Furthermore, a wide range of tools such as balance sheet reviews, peer reviews, consistency projects on internal models, participation in meetings of colleges and bilateral engagements with national supervisory authorities continued to be used to enhance the supervisory capacity of national supervisors. For example, EIOPA oversaw a balance sheet review of the Bulgarian insurance sector and assets of its pension funds, issued three supervisory opinions, conducted two consistency projects and participated in 49 cross-border colleges and 14 colleges on internal models.
This year, in the field of oversight, EIOPA will pay specific attention to further implementation of prudential regulation, Solvency II, and conduct of business supervision. In particular, EIOPA will continue to focus on the close interaction with national supervisory authorities, improvements in supervisory practices in the authorisation process and supporting reviews of business models to detect those models posing material prudential or conduct risk.

Tuesday, 17 April 2018

EU financial regulators warn against risks for EU financial markets, Brexit, asset repricing and cyber-attacks key risks

The securities, banking and insurance sectors in the European Union (EU) face multiple risks, the latest report on risks and vulnerabilities by the Joint Committee of the European Supervisory Authorities (ESAs) shows. The ESA report for the second half of 2017 outlines the following risks as potential sources of instability:
  • sudden repricing of risk premia as witnessed by the recent spike in volatility and associated market corrections;
  • uncertainties around the terms of the UK's withdrawal from the EU; and
  • cyber-attacks. 
The ESA report also reiterates their warning to retail investors investing in virtual currencies and raises awareness for risks related to climate change and the transition to a lower-carbon economy.
In light of the ongoing risks and uncertainties, especially those around Brexit, supervisory vigilance and cooperation across all sectors remains key. Therefore, the ESAs advise the following policy actions by European and national competent authorities as well as financial institutions:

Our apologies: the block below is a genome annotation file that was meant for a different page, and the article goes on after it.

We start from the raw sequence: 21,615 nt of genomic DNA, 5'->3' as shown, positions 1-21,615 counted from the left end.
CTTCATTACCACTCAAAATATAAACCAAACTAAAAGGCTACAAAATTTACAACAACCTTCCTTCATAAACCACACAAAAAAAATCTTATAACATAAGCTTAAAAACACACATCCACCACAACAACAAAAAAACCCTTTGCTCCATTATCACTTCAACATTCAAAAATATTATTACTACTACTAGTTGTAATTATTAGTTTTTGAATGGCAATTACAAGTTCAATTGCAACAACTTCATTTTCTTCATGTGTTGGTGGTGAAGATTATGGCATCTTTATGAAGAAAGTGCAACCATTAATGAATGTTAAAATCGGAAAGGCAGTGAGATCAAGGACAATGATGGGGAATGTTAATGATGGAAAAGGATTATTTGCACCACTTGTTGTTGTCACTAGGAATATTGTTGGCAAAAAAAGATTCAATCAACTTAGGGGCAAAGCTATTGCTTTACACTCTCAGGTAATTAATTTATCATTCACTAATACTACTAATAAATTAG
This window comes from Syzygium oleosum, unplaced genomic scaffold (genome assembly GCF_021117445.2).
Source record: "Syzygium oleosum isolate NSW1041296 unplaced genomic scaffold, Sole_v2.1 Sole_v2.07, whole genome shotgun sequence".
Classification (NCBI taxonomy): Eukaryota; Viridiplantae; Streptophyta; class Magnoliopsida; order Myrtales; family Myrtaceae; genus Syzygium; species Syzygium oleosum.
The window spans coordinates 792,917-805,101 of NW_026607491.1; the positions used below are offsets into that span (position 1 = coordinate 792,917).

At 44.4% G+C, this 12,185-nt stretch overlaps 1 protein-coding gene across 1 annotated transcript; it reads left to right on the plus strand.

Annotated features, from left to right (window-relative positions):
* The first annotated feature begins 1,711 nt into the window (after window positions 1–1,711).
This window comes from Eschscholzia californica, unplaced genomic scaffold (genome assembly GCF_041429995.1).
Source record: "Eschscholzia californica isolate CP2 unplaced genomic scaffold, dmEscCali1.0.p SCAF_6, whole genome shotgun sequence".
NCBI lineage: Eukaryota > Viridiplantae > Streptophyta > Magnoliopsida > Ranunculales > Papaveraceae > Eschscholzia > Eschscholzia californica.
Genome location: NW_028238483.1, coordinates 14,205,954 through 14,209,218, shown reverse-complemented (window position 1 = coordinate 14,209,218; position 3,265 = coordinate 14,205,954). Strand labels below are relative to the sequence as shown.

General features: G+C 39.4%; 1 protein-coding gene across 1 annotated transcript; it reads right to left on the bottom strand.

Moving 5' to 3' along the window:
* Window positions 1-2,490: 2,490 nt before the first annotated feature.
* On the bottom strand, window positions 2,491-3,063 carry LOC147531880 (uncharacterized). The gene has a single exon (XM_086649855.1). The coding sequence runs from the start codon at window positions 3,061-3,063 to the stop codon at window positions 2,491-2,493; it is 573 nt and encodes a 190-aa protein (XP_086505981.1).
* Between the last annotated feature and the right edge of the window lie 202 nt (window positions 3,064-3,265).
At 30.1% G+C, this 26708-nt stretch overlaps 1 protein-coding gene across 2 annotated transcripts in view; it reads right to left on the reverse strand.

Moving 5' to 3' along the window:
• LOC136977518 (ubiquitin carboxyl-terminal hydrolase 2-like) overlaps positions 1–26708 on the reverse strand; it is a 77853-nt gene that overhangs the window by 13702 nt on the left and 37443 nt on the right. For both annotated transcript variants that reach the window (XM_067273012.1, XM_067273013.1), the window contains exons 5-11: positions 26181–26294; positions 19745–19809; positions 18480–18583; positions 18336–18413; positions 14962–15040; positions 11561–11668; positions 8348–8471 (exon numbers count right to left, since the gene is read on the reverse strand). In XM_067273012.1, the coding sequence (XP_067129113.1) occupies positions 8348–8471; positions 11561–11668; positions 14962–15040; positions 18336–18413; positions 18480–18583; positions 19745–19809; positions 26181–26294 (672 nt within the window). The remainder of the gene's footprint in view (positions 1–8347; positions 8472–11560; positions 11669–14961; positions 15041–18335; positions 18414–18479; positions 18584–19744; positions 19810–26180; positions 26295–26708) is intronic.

• Against the backdrop of the potential for sudden risk premia reversals, supervisory stress testing remains a crucial tool for the management of systemic risk – these tests are to ensure that systemically relevant sectors and players are safe to withstand market shocks, such as insurance and occupational pensions sectors, central counterparties (CCP), banks and in the future asset managers;
  • Brexit: the ESAs recommend EU financial institutions and their counterparties, as well as investors and retail consumers, to consider timely mitigation actions to prepare for the UK's withdrawal from the EU – including possible relocations and actions to address contract continuity risks;
  • Cyber security: the ESAs encourage financial institutions to improve fragile IT systems, explore inherent risks to information security, connectivity and outsourcing. To support this, the ESAs will continue addressing cyber risks for securities, banking and insurance markets and monitor firms' use of cloud computing and potential build-up of cyber risks; and 
  • Climate change: the ESAs recommend financial institutions to consider sustainability risk in their governance and risk management frameworks and to develop responsible, sustainable financial products – moreover, supervisors should enhance their analysis of potential risks related to climate change for the financial sector and financial stability.